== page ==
Living abroad I have noticed that to many Italian pastry products are not particularly exiting. People might love those antipasti and pastas, devour risotto and pizza, yet when it comes to sweets many would rather turn to classics from the northern side of the Alps. For once I have to agree. Not that Italian sweets are bad, quite the contrary, but they are too simple and straightforward, lacking that fancy and fussy side desserts thrive upon.
That would be a completely honest description of Italian sweets if it wasn't for Sicily: once you land on the island you join a world of candied fruits, baroque cakes, incredible ices and even Mexican style chocolates (more about that in a few days.) It's almost dishonest to call Sicilian patisserie "Italian", it is actually more the product of centuries of Mediterranean fusion at its best. And while there are many places serving great traditional sweets, Sicily is also one of the most exiting places pastry-wise in Italy, where it only Corrado Assenza and his Caffé Sicilia in the Baroque city of Noto.
Caffé Sicilia doesn't particularly look that special at first sight. Located on Noto's main course, its rather cold chromed steel furniture and white walls seem totally out of place when looking at the sandstone monuments outside its doors. One does tend to notice the sweets and ices straightaway though: they're splashes of color and warmth that with the eye on the frigid background. The traditional sweets are really inviting, and the cassata did tempt me quite a bit, but I had already set my sight on something else, the original creations of Corrado Assenza, owner and pastry chef of Caffé Sicilia.
Assenza might be little known outside Italian foodie circles, though he was one of the main figures in the last article NYTimes' Marion Burros dedicated to Sicily, while at home he has been slowly attaining cult status. Gastronomic writers are crazy about him and Michelin three starred chef Massimo Alajmo is said to like his ice creams and granita so much that he wanted them for his wedding banquet. Yet too high expectations can often lead to disappointment. Not in this case. Not by far.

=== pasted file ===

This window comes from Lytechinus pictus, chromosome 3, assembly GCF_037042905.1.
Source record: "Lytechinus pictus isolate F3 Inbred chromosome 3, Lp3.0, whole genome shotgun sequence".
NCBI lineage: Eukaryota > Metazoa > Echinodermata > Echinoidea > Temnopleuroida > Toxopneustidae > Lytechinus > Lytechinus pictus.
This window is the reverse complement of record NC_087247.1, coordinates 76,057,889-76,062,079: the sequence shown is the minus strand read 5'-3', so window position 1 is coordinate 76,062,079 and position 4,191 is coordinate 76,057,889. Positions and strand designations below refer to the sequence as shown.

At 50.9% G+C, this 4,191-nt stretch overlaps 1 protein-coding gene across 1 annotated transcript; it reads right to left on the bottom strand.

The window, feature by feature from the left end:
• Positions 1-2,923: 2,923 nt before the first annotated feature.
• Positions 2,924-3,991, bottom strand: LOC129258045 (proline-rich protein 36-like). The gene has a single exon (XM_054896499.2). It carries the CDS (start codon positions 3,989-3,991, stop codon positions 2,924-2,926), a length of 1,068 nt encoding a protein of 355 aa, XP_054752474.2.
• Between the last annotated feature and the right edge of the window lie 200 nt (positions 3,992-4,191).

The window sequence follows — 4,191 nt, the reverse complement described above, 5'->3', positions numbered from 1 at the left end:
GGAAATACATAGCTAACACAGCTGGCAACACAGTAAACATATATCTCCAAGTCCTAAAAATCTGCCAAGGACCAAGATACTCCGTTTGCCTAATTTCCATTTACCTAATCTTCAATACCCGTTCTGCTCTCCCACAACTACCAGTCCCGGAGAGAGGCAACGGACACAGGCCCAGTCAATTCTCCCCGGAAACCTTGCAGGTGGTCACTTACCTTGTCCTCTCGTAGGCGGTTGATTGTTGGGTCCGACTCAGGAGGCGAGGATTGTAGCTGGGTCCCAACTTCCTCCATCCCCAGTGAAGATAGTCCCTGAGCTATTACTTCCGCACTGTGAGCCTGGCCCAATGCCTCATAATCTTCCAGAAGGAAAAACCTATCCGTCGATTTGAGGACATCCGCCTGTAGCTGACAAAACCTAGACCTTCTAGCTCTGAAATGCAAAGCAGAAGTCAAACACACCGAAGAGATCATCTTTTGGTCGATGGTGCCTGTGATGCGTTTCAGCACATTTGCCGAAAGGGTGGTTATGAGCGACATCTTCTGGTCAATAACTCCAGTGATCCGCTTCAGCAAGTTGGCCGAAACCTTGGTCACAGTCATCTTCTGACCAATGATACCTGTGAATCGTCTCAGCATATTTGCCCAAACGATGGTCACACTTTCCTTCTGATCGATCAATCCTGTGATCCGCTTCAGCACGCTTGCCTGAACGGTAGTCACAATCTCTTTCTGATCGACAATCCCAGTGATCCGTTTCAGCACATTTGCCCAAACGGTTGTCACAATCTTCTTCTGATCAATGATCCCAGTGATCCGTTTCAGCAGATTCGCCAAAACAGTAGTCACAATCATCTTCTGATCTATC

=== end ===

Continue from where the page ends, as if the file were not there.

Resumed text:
Daniela's Mulberry granita was by far the best I tasted on this trip (well I HAD to have a taste, didn't I?), though the coffee and toasted almond ones of Bar Rosy in Modica were very nice too. Intense and pure fruit flavor, perfect texture and with just the right amount of sugar in there, over-sugaring being the most typical problem of granita.
My choice, a small piece of cake with white pepper and bergamot flavored creams (I think ricotta based) was fanatstic (pictured in the opening shot and yes, Daniela got a taste of this too). Rich yet not tiresome, and the aromas perfectly balanced: the pepper adding spiciness and only a light bite and the bergamot just a puff of floral seduction, instead of the soapy bomb other bergamot confections seem to inevitably become. We could have stopped there, but after a sightseeing tour of the city we just had to go back and taste another few cakes: after all, who knows when we will get another chance. The quality of the three cakes we tried in our "second round" was as satisfying as the first taste, but the one with Navelli (a place in Italy) saffron cream and bitter orange marmalade just blew my socks off.
I've had good food, even very good food quite a few times in my life, but the mind-blowing experiences can be counted on the fingers of a hand. After Caffé Sicilia, the count went up by one. Assenza's work is that of a master craftsman on one hand and of a creative genious on the other. And certainly it is one that would deserve much greater recognition, the lack thereof at least in part caused by the location Assenza has picked. I almost wish I would live in Noto: I won't be trying any of those fantastic sweets too soon and I'm just dying to know how the cassata tastes. Dreaming of Assenza's cakes will have to do.